(Chris is an EAP tutor in the ELTC at the University of Sheffield You can follow him here.)
There are lots of ever-present arguments and controversies in EFL, but few are as persistent as whether error correction for speaking actually has any effect. One of the principles of Communicative Language Teaching (CLT) is that students should be allowed to speak, communicate and develop fluency. Concurrent with that have been ideas to reduce error correction (EC) or even avoid it all together. Are these good ideas? What evidence is there about EC?
A short history of EC in EFL
(Although I wasn’t there, so feel free to tell me it wasn’t that way!)
Tracing a rough history of error correction in ELT, back in 1960s, a behaviourist influenced Audiolingual approach dominated. This argued that errors should not be tolerated, with correction being immediate and direct (Richards and Rodgers, 1986, p58) because they would propagate bad language behaviour.
The pendulum began to swing the other way with Communicative Language Teaching prevailing in the 1970s until we find the Natural Approach in the 1980s, stating: “Our view is that overt error correction of speech, even in the best of circumstances is likely to have a negative effect on the students’ willingness to try to express themselves” (Krashen and Terrell, 1988, p177). So the argument here is that EC is worse than useless! Firstly it doesn’t work and secondly it will kill any desire to communicate in the student. Krashen’s position creates two separate points although in this post I’ll focus mainly on the first: whether EC is actually effective in terms of acquisition or learning.
Krashen’s ideas were very influential in EFL literature. Harmer (1991, p49) warns against intervention during communicative activities. Ur (1996, p247) recommends correcting for accurate production but not for fluency exercises. Edge (1989) argues that EC should only be given on recently taught items and that learners need uninterrupted communication. Hedge (2000, p290) reports that trainee teachers are often advised to avoid correcting insensitively and causing anxiety or embarrassment.
Types of corrective feedback
A previous post, from Leo Selivan, talked about the way applied linguistics does not use the same terminology as teachers, and this is true in error correction literature too. This is perhaps understandable since EFL literature is aimed at training teachers, while applied linguistics research is required to be peer-reviewed. Nevertheless it makes it confusing when different terminology is used to describe the same topics.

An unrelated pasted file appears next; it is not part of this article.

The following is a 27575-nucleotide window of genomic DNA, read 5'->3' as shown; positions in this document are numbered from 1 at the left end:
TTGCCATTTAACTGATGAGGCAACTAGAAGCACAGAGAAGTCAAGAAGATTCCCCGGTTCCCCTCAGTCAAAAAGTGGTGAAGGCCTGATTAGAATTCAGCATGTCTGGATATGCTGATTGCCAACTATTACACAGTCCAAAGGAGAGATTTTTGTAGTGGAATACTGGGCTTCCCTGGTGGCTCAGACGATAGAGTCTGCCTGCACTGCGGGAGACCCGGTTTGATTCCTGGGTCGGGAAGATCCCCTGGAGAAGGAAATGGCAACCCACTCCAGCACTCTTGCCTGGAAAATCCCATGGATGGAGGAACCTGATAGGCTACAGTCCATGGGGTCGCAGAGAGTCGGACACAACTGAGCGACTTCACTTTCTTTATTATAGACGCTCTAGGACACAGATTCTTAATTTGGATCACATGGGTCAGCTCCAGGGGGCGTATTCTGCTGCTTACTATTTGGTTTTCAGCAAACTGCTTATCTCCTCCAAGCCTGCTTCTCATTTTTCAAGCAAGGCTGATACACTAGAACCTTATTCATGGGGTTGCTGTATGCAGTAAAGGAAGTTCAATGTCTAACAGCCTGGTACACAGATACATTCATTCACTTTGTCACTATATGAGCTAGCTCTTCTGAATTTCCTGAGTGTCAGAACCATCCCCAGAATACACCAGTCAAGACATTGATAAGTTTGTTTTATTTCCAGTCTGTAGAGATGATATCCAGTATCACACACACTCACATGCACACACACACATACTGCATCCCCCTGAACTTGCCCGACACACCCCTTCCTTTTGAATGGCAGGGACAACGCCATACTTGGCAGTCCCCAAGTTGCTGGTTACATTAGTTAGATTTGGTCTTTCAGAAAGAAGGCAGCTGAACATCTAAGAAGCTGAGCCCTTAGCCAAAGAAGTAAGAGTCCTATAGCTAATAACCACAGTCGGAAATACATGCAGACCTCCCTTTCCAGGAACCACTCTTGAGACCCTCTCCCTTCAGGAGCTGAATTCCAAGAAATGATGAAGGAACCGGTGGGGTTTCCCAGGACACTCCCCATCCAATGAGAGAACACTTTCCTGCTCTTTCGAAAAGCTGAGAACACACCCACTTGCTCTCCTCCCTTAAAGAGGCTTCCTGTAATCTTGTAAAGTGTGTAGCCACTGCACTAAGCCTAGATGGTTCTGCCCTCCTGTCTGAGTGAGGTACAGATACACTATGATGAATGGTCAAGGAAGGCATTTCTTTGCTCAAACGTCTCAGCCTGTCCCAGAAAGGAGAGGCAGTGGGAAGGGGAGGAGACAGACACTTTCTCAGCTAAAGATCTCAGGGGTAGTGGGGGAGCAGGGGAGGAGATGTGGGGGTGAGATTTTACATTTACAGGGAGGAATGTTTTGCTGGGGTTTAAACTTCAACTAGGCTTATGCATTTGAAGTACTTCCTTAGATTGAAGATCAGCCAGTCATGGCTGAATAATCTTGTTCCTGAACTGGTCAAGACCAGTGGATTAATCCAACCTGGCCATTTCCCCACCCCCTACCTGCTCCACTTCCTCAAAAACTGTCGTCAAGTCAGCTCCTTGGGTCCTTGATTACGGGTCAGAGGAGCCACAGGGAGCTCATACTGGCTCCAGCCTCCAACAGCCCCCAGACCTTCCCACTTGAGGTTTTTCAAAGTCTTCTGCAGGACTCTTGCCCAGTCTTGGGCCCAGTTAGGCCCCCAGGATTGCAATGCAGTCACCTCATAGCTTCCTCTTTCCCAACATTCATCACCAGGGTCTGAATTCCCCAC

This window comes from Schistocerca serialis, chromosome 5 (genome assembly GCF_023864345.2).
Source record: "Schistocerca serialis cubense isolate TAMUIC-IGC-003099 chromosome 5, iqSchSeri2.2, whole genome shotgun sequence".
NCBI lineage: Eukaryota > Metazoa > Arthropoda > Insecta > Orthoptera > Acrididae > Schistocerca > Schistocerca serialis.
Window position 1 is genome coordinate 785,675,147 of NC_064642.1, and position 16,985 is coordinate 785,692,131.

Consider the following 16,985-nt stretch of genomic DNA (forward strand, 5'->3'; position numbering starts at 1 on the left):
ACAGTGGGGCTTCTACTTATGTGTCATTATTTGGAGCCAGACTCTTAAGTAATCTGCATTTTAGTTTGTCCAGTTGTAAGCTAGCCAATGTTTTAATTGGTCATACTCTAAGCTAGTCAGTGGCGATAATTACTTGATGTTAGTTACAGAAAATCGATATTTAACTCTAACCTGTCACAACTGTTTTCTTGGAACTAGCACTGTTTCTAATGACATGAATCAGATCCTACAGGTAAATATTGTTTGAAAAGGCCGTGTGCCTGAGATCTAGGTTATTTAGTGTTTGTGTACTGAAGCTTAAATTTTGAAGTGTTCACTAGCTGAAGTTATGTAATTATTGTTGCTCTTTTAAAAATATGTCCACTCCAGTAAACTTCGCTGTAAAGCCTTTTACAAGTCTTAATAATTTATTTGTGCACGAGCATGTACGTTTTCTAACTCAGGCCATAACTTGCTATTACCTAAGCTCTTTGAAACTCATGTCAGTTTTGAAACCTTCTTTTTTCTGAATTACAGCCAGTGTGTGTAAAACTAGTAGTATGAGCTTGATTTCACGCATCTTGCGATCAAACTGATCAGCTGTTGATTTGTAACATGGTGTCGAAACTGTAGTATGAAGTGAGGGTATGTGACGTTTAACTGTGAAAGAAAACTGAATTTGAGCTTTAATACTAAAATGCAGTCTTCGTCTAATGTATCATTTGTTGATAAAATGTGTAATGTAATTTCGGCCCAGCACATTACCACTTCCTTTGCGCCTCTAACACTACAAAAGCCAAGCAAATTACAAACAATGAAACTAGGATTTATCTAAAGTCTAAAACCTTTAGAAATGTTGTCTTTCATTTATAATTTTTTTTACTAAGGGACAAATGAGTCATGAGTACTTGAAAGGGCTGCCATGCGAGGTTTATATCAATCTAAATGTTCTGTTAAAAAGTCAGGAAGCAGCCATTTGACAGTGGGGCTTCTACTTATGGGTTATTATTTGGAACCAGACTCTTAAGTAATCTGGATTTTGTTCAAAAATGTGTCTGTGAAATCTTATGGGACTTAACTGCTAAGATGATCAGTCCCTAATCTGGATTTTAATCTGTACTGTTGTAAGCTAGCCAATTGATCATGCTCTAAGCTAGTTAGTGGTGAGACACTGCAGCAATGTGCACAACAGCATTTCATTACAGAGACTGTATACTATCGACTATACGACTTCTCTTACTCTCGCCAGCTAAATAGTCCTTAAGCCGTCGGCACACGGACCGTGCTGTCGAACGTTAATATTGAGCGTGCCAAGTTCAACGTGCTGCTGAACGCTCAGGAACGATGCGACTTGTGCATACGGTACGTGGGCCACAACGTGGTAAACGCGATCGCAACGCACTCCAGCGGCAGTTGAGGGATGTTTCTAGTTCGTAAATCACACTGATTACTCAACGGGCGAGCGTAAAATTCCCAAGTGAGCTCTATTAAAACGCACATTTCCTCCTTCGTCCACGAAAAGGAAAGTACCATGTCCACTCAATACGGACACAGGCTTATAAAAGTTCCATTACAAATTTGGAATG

Numerous taxonomies of error correction techniques can be found (e.g. Harmer, 1991; Lyster and Ranta, 1997; Ur, 1996), all describing the same things, but often doing so in different ways. For example, Ur uses “explanation”, while Lyster and Ranta use “metalinguistic feedback” and Harmer uses “echoing” whereas Lyster and Ranta use “recast” (albeit with a slightly different definition). Most journal articles seem to follow Lyster and Ranta’s terms now, but this may be difficult terminology to grasp for teachers trained with teaching manuals.
In broad terms, we can divide EC into 3 groups: implicit correction, which can involve repeating in correct English (recasts) and negotiating meaning, but where the discourse is not stopped to highlight an error; explicit correction, which can use a variety of techniques, but crucially, where the teacher ensures the error and correction are noticed; and delayed correction, where the teacher allows conversation to continue but then later picks up on errors made, perhaps writing several on the board and eliciting corrections and explanations.
Evidence on the effectiveness of error correction
There have been a number of observational or experimental studies in which two or more groups of students are given instruction, with one control group receiving no EC, while the other group(s) receive(s) (different types of) EC. Here are a few, which are all describing spoken EC studies.
Lightbown and Spada (1990) analysed 4 different classes of 10-12 year olds over a 5 month period. They did not intervene in the teacher’s styles, but by observing and noticing the differences between teachers, they concluded that fluency, accuracy and communication could be developed best by a teaching approach that includes EC.
Carroll, Roberge and Swain (1992) compared adult learners at 2 different levels, one group getting EC and the other not, for instruction on particular vocabulary and grammar points. They found positive results, stating “correction clearly had an effect on learning in all the conditions tested” (p.185).
Carroll and Swain (1993) examined the effects of 4 different types of EC in separate groups against a control group of no EC. All 4 groups significantly outperformed the control group when tested on the target grammar point, with the group receiving explicit correction with an explanation performing the best.
Lyster and Ranta (1997) asked whether all types of feedback are equally effective. Their experiment yielded data which suggested explicit EC was more effective than implicit EC. This suggests it is important for teachers to make sure students realise that a correction has been provided.